The James Pond 3 F.I.5.H. Code

4 April 2018

James Pond 3 is a great game. It has many levels and objectives so it uses a password system to save your progress. Although you can't generate a password on demand, the game does give you a password any time you pick up a surveillance beacon or defeat a boss. Revisiting a boss level and defeating it again gets you a password at any time (luckily most of the bosses are easy).

If you visit the password entry screen and enter an incorrect code, you get this enticing message:

Message stating that I should try harder.

It's almost like a challenge! Every now and then I search the web to see if anyone has worked out the F.I.5.H. code, but so far nobody has. Ciphers and such aren't my thing, so I'm a fish out of water in this case. Nevertheless, I wanted to see if I could do it. I am working with the Mega Drive version of the game for this - other platforms also use the same kind of code, but they aren't interchangeable (so you can't put an Amiga code into the Mega Drive).


The password screen contains 32 symbols, 4 possible colours for each symbol, and a maximum of 22 empty spaces for them to occupy. I make that (4 x 32)22 = 22,835,963,083,295,358,096,932,575,511,191,922,182,123,945,984 possible unique combinations. Brute force is out of the question, then.


Going to a boss level to get codes is a good way when playing the game normally, but I am impatient. Also, I want to change as few variables as possible. So with the help of Kega Fusion's cheat code finder, I work out that the code for the surveillance beacon is FFF918:00FF. Turning on that cheat code will give you a password every time you win a level.

To keep it simple, I start playing with only the first level (Garden of Edam). I generate a code for finishing the level with 1 heart (lives), 2 hearts and so on. No other variables change, and I get 9 codes.

A matrix of symbols from the password screen, demonstrating similarities.

So let's look at what is the same: blue frog, and a repeating sequence of green cars and yellow cats. The next 5 symbols have something to do with the number of hearts; nothing else that's different should be changed. I imagine there must be a checksum somewhere in the algorithm it uses to create a code, otherwise the game might accept any gibberish.

My first thought was, "why does having 3 hearts or 5 hearts generate 5 symbols, when the rest only generate 4?" So I went back and did the levels again. No mistake. In what numbering system does holding the value "3" occupy more memory than "4"?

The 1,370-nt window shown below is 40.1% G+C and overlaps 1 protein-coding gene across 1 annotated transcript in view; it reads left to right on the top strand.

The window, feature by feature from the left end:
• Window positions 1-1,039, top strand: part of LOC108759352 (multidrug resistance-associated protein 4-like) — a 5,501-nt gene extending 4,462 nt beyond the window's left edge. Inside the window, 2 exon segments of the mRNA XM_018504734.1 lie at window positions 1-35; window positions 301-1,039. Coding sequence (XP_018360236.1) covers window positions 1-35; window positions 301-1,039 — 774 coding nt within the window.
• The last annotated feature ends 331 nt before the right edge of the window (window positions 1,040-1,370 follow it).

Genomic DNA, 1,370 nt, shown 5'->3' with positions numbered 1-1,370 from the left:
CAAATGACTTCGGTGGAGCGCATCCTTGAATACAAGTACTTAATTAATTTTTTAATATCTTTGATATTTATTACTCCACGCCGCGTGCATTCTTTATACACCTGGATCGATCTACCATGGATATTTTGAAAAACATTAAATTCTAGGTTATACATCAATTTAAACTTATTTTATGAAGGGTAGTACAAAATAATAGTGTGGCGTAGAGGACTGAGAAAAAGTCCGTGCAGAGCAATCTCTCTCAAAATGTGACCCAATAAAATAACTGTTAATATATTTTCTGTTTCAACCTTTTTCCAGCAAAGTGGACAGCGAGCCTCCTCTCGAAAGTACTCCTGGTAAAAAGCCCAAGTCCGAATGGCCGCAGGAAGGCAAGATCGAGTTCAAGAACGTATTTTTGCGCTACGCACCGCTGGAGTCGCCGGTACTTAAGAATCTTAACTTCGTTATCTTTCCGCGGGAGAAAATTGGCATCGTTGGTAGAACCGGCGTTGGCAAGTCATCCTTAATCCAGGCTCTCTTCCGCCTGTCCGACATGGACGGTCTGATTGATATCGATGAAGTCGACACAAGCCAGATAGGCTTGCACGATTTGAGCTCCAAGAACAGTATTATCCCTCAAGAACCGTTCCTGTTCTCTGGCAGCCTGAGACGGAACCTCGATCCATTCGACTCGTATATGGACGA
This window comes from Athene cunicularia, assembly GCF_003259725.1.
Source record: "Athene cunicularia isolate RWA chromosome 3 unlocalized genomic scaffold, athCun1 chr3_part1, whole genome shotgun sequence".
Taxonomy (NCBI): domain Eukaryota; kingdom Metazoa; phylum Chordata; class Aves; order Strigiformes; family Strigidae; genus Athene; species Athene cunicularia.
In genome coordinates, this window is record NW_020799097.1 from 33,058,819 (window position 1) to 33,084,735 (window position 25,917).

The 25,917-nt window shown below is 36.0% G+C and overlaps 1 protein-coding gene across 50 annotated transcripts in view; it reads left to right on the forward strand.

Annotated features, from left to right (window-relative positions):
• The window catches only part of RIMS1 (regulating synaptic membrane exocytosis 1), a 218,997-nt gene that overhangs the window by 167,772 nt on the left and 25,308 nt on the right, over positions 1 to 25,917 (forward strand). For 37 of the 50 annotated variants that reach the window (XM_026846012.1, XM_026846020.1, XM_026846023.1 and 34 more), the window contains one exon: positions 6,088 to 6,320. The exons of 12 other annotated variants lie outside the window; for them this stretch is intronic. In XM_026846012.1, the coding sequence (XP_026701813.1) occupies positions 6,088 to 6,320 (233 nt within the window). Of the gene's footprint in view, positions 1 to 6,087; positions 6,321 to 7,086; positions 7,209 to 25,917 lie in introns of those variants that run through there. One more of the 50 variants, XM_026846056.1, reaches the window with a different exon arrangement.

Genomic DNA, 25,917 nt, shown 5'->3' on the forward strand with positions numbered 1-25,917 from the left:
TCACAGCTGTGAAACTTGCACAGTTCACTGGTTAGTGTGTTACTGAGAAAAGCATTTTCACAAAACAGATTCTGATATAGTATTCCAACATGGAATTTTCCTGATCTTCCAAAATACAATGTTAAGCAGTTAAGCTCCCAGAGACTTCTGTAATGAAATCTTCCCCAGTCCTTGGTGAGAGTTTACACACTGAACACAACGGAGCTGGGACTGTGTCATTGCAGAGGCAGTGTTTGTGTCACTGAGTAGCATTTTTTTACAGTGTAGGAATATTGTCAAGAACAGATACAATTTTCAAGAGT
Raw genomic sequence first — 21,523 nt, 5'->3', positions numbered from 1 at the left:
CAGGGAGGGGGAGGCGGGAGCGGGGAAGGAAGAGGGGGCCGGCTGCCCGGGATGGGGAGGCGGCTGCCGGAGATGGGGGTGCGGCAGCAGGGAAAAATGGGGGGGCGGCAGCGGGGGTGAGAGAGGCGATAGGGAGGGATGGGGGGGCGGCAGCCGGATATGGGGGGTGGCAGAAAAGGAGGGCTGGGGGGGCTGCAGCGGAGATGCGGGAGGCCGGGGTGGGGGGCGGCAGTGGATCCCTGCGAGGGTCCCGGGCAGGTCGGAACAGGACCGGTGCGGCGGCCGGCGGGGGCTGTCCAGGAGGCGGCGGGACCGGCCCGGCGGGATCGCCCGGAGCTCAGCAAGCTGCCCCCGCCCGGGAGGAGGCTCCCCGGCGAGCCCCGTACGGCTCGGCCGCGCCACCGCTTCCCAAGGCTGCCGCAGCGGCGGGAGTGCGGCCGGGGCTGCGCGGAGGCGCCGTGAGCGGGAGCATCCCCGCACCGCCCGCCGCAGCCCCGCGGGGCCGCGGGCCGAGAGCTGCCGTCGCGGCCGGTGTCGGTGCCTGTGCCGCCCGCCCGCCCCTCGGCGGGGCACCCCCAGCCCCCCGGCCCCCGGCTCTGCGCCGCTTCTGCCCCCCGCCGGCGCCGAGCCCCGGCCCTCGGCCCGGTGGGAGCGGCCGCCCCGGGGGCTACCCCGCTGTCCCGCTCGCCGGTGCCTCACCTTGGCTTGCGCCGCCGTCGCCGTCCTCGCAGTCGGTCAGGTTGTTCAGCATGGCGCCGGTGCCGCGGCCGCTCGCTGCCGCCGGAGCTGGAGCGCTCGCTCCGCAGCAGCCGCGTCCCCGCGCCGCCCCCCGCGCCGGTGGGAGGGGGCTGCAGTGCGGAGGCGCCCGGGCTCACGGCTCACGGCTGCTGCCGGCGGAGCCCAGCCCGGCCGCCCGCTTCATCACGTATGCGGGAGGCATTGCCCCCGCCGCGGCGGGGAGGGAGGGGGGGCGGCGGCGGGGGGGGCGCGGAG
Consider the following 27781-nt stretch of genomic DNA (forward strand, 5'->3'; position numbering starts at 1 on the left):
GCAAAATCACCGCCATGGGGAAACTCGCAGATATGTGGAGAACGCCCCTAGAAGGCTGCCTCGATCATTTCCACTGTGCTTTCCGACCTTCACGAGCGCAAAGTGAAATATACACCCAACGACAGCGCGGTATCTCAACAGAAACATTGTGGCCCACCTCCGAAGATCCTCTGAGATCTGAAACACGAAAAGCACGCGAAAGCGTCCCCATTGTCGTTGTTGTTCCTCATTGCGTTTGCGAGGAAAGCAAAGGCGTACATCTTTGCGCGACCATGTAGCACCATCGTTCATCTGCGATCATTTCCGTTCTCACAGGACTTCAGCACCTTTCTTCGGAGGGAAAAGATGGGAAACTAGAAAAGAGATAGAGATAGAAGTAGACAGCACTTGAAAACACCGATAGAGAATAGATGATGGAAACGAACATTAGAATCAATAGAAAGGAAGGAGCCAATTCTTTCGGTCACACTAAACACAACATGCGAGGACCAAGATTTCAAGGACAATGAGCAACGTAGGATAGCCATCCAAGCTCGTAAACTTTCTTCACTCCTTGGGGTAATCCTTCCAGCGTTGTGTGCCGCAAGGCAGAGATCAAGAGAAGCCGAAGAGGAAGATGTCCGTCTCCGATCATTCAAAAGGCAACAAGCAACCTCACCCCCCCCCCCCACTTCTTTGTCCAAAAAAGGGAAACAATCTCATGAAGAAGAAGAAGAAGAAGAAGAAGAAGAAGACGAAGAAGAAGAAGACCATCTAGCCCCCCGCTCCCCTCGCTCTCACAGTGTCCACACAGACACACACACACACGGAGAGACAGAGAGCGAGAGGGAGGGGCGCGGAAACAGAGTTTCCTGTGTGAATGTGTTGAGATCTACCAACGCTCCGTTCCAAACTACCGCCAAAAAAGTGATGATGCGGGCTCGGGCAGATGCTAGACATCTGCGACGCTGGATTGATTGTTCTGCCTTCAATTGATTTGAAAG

I don't know. My only guess so far is that there is some sort of encoding going on, and when it divides 3 or 5 it overflows something. It's a weak theory because picking on those two digits makes no sense at the moment, but it's all I have.

Discouraged, I played through some more levels and got their passwords. Here are my hypothesises thus far:

Not Saved in a Password:

  • Moons, Fishes/Stars, Score
  • Map routes not taken

Is or Probably Saved:

  • Lives/Hearts (assume integer)
  • Completed Levels (102 levels, boolean flag for each)
  • Agents rescued (3 flags)
  • Stiltonium Machine destroyed (4 flags)
  • Satellite piece found (3 flags)
  • Moon treasure found (5 flags)
  • Key found (2 flags - 1 for mines, 1 for crystal caverns)

I've decided to leave it for now, and come back another day. As some final thoughts: there are plenty of recurring symbols on the first change - column 2 has skull, cake, and bottle repeated. Column 3 has computers every other time. Moons end a lot of the codes (6/9). And those repeating cars and cats; I am betting they are a placeholder for the levels completed. After all, 102 flags would need the most space.

I also think there might be some sort of header and value system going on, as the code only gets longer when you do something new. For example, picking up a piece of moon treasure increases the size by one symbol (but changes more symbols too). So perhaps a code is internally laid out like:

LEVELS (1,0,0,0, ...102 times...). AGENTS (1, 0, 0). MOON TREASURE (0,0,1,0,0). SATELLITE (1,1,1,1,1). KEYS (0,1).

If anyone knows how the code works, I'd be curious; but as long as cheats and emulators exist, I'm not dying to know.

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